Glenwood nurse to help with relief efforts for Haitians
GLENWOOD SPRINGS – Lynn Roe has come to know the day-to-day struggles of the Haitian people through her mission work in recent years – pains that were only compounded in the aftermath of last week’s devastating earthquake.
A nurse for 33 years, including the past 23 at Valley View Hospital in Glenwood Springs, Roe had already planned a routine trip to the island country before the earthquake hit.
Now, the supplies she will bring and the basic health care services she will help provide through Manna Global Ministries in the neighboring country of the Dominican Republic are even more needed.
Roe, working through her church, the Rifle Church of Christ, will make her fifth mission trip in two years to Haiti this weekend and will be there for two weeks helping with relief efforts.
“It was just devastating,” Roe said of receiving news of the 7-magnitude earthquake on Jan. 12 that leveled the city of Port-au-Prince.
“This is a country that was already the poorest country in the western hemisphere, where the average lifespan is just 56 years, and where there was a significant population of people with AIDS and TB,” she said.
“Even before this happened, the children would go around barefoot because they don’t have shoes. So, we take medicine to help them get rid of worms,” she said.
Roe, who lives outside Rifle with her husband, Timothy, had done similar mission work in other Central and South American countries before she started going to Haiti. Her minister, Milton Eckhart and his wife, Holly, had been doing mission work there for about five years, she said.
Most of their work is in Cap Haitian, located in the northern part of the country.
“He’s also a doctor, and she’s a nurse,” Roe said of the Eckharts. “They started taking food into the communities and would bring big bags of clothes and school supplies collected locally.”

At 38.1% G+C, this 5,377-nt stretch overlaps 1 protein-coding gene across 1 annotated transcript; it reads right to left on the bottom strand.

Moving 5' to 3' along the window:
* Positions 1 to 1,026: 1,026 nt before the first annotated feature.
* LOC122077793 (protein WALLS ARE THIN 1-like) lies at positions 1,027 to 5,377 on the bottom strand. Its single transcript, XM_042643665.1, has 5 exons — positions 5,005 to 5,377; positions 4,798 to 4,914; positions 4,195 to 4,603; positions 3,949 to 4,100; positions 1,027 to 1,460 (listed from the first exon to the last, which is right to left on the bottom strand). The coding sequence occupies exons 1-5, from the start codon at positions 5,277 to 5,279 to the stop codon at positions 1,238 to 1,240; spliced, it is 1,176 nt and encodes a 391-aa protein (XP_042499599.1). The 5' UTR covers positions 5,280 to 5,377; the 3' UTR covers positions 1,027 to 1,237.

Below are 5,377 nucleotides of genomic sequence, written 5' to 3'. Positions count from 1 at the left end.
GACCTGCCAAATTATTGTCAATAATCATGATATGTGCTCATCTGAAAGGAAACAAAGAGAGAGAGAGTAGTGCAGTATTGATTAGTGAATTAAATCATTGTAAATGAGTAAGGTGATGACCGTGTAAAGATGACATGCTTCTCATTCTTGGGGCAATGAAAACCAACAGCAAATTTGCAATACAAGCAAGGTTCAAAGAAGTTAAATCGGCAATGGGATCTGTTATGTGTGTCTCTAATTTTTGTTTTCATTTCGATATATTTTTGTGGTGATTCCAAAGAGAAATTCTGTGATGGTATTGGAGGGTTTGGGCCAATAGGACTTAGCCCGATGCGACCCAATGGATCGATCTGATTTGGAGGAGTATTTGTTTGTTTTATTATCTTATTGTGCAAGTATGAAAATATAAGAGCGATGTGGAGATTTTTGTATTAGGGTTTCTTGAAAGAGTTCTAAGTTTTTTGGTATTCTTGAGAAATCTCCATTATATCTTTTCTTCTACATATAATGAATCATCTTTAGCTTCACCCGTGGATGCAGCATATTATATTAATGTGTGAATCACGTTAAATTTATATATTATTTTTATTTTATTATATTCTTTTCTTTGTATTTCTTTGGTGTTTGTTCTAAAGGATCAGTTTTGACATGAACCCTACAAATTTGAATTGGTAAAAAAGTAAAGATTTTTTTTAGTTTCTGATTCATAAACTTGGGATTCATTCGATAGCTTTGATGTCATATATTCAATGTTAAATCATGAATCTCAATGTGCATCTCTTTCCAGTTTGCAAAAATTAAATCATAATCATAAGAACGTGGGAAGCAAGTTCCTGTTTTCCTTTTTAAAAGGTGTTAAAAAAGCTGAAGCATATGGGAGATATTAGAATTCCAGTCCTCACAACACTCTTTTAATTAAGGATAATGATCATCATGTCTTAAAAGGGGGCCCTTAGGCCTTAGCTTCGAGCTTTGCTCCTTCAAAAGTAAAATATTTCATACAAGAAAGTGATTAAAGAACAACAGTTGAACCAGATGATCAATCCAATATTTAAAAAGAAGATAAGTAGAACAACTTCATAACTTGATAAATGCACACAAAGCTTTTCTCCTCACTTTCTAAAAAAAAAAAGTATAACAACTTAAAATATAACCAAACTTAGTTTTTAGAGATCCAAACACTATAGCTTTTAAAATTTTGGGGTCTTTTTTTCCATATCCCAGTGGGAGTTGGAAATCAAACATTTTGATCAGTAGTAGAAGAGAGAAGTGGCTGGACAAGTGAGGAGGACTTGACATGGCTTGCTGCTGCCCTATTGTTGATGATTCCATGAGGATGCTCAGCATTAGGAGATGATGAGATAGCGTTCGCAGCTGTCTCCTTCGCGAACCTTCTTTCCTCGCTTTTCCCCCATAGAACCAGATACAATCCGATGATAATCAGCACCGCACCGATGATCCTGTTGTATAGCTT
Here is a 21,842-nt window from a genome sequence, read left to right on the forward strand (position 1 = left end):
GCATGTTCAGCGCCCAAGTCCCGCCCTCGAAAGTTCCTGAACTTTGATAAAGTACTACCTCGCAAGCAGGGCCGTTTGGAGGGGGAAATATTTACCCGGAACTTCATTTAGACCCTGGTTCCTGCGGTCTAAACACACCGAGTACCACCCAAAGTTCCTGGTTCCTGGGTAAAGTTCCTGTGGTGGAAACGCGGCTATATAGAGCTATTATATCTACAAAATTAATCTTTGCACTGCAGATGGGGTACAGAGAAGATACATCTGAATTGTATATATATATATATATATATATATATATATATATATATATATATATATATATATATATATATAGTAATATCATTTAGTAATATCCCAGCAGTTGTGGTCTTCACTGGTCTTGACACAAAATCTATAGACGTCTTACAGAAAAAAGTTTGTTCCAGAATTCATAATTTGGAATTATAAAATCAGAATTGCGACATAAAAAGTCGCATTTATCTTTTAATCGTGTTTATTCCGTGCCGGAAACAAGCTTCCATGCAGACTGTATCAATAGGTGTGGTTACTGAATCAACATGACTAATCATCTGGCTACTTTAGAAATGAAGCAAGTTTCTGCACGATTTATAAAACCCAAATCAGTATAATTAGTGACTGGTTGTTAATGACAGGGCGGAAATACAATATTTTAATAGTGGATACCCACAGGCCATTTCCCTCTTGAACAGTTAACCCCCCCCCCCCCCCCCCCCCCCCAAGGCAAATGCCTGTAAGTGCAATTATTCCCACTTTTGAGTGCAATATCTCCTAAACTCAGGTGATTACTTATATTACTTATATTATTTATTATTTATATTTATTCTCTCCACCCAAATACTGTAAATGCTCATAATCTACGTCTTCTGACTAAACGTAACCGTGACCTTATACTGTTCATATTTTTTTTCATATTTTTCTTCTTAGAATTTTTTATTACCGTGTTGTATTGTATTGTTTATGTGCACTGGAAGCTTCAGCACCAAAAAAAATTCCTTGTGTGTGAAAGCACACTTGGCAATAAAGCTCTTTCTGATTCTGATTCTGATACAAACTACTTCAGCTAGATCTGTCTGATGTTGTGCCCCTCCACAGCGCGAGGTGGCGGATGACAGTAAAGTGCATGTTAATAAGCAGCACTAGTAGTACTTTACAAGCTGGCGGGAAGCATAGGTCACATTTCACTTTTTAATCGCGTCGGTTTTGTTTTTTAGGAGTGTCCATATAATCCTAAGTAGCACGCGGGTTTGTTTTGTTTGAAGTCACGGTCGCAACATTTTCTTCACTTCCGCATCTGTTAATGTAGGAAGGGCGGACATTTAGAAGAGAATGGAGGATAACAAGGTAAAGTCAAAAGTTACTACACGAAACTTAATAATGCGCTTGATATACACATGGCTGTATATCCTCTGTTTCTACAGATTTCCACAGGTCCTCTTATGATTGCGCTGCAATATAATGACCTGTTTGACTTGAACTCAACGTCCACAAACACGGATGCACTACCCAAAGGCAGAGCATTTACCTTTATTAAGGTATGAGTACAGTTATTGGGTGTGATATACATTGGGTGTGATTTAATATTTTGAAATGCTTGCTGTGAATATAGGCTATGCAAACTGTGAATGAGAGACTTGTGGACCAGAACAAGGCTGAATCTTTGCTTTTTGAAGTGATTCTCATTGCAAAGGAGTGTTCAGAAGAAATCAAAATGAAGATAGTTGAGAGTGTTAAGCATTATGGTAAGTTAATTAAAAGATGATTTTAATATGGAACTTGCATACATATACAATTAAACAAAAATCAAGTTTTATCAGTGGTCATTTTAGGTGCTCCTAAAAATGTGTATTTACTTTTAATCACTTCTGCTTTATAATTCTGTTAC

Each time, they would set up a small clinic in one of the church buildings and tend to basic medical needs. Roe made her first trip in February of 2008 and has returned twice a year since.
“Cap Haitian felt the earthquake but did not have the physical damage that they had in the southern part of the country,” she said. “Still, they are starting to see a lot of refugees.”
Roe and her group will spend five days in Port-au-Prince beginning Sunday and then another five days in Cap Haitian.
“Most of what we’ll be doing at this point is taking care of old wounds [related to the earthquake],” she said. “Because we’ve been doing this for a long time, we know a lot of people in Port-au-Prince. And our Haitian friends know which people need help.”
The group will be taking antibiotics obtained through an organization called Blessings International. Roe also put out the word at Valley View Hospital and throughout the community for donations of supplies, such as blankets, bandaging material, over-the-counter pain medications, IVs and water purification tablets.
“The support from the community has just been phenomenal,” Roe said. “I don’t think there’re any water purification tablets left in Glenwood Springs, because people bought them all and gave them to me.”
Another aspect of their work is the education of Haiti’s children, which will be an ongoing mission in the country.
“Unfortunately, we so often forget about these places in a month or two after a disaster like this, and what people are going through on a daily basis,” Roe said.
To find out more about the work of Manna Global Ministries in Haiti and the Dominican Republic, visit http://mgm.mannadr.org/.
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